Nicola and I met in the print room at art school and have remained close friends ever since. Over the years I have been lucky enough to swap a number of works with Nicola. I have picked Phantom for Practising Eye Operations – although it is over thirty years old, it has many of the traits or ingredients that make up a Nicola work.
The materials Nicola has used – papier-mâché and acrylic paint – and the eye-shaped format still feel surprising and original. The eye lash spikes turn this painting into a three-dimensional object.
The vibrancy and intensity of the colours are something that I have always enjoyed about this work and they are an example of Nicola’s fearless use of colour. Likewise, her use of pattern and the fine detail of the hair and glasses are characteristic of her style and provide visual contrast.
This work reflects Nicola’s continuing interest in historic medical practices and anatomy. I am also fascinated by this subject matter, another reason to be drawn to the painting.
And of course, there is the self-portrait aspect. I have a little bit of Nicola in my living room.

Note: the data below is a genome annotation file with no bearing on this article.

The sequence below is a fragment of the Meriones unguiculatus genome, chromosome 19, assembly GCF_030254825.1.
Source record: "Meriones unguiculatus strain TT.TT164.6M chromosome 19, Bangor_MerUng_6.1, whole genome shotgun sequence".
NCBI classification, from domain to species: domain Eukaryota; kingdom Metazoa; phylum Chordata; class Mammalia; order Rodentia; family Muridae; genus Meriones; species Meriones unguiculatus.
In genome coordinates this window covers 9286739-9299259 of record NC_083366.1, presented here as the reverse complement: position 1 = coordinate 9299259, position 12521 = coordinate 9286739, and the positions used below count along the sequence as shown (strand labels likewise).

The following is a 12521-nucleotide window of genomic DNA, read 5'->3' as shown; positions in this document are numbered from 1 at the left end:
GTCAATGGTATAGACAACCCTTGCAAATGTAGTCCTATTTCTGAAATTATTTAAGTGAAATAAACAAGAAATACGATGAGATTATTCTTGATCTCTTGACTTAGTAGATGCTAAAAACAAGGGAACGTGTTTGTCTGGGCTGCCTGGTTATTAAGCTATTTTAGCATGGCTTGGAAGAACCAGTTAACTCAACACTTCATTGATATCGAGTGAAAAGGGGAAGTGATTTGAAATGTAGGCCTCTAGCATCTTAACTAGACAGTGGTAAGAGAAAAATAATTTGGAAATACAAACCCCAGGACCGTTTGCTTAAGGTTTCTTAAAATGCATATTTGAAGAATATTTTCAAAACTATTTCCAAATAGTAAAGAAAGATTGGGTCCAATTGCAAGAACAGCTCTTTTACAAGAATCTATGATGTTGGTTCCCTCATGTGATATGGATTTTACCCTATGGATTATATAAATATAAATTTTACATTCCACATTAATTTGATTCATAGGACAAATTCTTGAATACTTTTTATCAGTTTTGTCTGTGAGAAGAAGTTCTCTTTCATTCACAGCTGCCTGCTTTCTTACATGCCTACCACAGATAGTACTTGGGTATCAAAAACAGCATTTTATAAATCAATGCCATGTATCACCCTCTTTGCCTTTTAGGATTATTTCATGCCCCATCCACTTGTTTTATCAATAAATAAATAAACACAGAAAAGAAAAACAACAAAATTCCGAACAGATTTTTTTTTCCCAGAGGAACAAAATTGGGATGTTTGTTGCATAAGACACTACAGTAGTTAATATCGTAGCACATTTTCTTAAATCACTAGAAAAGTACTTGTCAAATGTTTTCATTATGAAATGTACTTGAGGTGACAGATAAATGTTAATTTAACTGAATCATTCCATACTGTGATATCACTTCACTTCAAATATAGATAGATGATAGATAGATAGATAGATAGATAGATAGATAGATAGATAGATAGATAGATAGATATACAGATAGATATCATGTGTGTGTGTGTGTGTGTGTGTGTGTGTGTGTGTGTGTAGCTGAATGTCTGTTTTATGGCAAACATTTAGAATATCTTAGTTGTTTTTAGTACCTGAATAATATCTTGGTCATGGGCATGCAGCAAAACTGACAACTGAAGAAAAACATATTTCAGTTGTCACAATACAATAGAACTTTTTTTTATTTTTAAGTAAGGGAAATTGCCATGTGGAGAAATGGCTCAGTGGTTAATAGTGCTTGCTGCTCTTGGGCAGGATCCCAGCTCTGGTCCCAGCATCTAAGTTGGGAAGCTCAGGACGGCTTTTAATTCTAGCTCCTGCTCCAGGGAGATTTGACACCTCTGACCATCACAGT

Jackie Watson, manager Art on the Quay, Kaiapoi
Aaron Scythe, untitled, yobitsugi style slim cup
My favourite piece of art is my most recent purchase. A beaker, only 10cm tall, by Aaron Scythe, the most exciting New Zealand potter working at the moment. After 16 years of working in a Japanese pottery he was drawn to the Momoyama period of sixteenth-century Japan. His more recent work is sometimes referred to as Hip Hop as it combines influences from today as well as the Japanese past. I first came across his work in The Vivian gallery in Matakana, which luckily for me is across the road from where my son and his family live. I had missed the exhibition when I visited last year, but this was one of the few remaining pieces unsold that was affordable to me.
I have since delved into Aaron’s career and prolific output of such stunning pots with their unique graphic designs, and follow him on Facebook where he posts videos of him throwing these unique forms.